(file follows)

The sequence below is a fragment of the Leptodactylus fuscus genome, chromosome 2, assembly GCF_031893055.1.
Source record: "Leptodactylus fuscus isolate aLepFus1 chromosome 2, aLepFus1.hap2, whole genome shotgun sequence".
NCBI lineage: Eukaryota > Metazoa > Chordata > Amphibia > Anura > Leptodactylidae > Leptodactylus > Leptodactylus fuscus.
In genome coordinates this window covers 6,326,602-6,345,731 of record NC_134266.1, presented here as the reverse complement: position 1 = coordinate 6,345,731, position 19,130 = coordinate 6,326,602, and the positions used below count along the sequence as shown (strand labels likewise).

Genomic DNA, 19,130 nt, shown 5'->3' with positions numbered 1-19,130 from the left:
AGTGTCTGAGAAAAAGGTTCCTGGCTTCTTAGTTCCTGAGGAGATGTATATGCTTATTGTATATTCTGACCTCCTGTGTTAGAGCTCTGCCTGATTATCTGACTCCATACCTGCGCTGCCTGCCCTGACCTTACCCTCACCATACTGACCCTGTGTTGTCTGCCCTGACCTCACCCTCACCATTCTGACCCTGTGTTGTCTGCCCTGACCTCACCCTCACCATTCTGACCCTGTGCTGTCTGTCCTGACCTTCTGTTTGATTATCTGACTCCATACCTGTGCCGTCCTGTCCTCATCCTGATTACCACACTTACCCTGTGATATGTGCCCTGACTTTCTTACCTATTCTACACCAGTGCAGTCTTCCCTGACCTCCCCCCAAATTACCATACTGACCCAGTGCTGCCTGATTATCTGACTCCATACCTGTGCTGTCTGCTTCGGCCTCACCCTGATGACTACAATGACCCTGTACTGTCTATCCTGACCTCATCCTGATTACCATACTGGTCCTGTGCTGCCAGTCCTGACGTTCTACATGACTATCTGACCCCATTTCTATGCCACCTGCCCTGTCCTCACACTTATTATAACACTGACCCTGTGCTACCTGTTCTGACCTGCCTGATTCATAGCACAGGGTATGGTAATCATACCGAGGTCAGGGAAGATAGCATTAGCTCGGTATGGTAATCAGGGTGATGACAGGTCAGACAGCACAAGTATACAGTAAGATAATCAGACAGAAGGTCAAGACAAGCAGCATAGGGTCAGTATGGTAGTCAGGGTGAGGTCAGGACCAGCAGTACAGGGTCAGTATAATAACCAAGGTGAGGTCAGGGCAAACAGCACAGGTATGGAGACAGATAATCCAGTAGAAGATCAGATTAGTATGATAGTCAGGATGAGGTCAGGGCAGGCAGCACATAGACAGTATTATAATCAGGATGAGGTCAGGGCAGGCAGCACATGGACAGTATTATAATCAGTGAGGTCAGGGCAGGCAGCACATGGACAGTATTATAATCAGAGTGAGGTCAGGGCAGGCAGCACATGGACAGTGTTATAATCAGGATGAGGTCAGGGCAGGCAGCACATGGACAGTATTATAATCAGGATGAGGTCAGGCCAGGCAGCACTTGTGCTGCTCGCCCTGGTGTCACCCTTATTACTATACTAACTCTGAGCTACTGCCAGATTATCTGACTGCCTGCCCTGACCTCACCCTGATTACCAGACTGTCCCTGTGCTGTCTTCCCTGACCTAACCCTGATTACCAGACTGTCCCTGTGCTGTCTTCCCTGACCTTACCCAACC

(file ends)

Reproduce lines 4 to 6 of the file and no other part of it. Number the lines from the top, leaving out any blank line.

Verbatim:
In genome coordinates this window covers 6,326,602-6,345,731 of record NC_134266.1, presented here as the reverse complement: position 1 = coordinate 6,345,731, position 19,130 = coordinate 6,326,602, and the positions used below count along the sequence as shown (strand labels likewise).

Genomic DNA, 19,130 nt, shown 5'->3' with positions numbered 1-19,130 from the left:
AGTGTCTGAGAAAAAGGTTCCTGGCTTCTTAGTTCCTGAGGAGATGTATATGCTTATTGTATATTCTGACCTCCTGTGTTAGAGCTCTGCCTGATTATCTGACTCCATACCTGCGCTGCCTGCCCTGACCTTACCCTCACCATACTGACCCTGTGTTGTCTGCCCTGACCTCACCCTCACCATTCTGACCCTGTGTTGTCTGCCCTGACCTCACCCTCACCATTCTGACCCTGTGCTGTCTGTCCTGACCTTCTGTTTGATTATCTGACTCCATACCTGTGCCGTCCTGTCCTCATCCTGATTACCACACTTACCCTGTGATATGTGCCCTGACTTTCTTACCTATTCTACACCAGTGCAGTCTTCCCTGACCTCCCCCCAAATTACCATACTGACCCAGTGCTGCCTGATTATCTGACTCCATACCTGTGCTGTCTGCTTCGGCCTCACCCTGATGACTACAATGACCCTGTACTGTCTATCCTGACCTCATCCTGATTACCATACTGGTCCTGTGCTGCCAGTCCTGACGTTCTACATGACTATCTGACCCCATTTCTATGCCACCTGCCCTGTCCTCACACTTATTATAACACTGACCCTGTGCTACCTGTTCTGACCTGCCTGATTCATAGCACAGGGTATGGTAATCATACCGAGGTCAGGGAAGATAGCATTAGCTCGGTATGGTAATCAGGGTGATGACAGGTCAGACAGCACAAGTATACAGTAAGATAATCAGACAGAAGGTCAAGACAAGCAGCATAGGGTCAGTATGGTAGTCAGGGTGAGGTCAGGACCAGCAGTACAGGGTCAGTATAATAACCAAGGTGAGGTCAGGGCAAACAGCACAGGTATGGAGACAGATAATCCAGTAGAAGATCAGATTAGTATGATAGTCAGGATGAGGTCAGGGCAGGCAGCACATAGACAGTATTATAATCAGGATGAGGTCAGGGCAGGCAGCACATGGACAGTATTATAATCAGTGAGGTCAGGGCAGGCAGCACATGGACAGTATTATAATCAGAGTGAGGTCAGGGCAGGCAGCACATGGACAGTGTTATAATCAGGATGAGGTCAGGGCAGGCAGCACATGGACAGTATTATAATCAGGATGAGGTCAGGCCAGGCAGCACTTGTGCTGCTCGCCCTGGTGTCACCCTTATTACTATACTAACTCTGAGCTACTGCCAGATTATCTGACTGCCTGCCCTGACCTCACCCTGATTACCAGACTGTCCCTGTGCTGTCTTCCCTGACCTAACCCTGATTACCAGACTGTCCCTGTGCTGTCTTCCCTGACCTTACCCAACC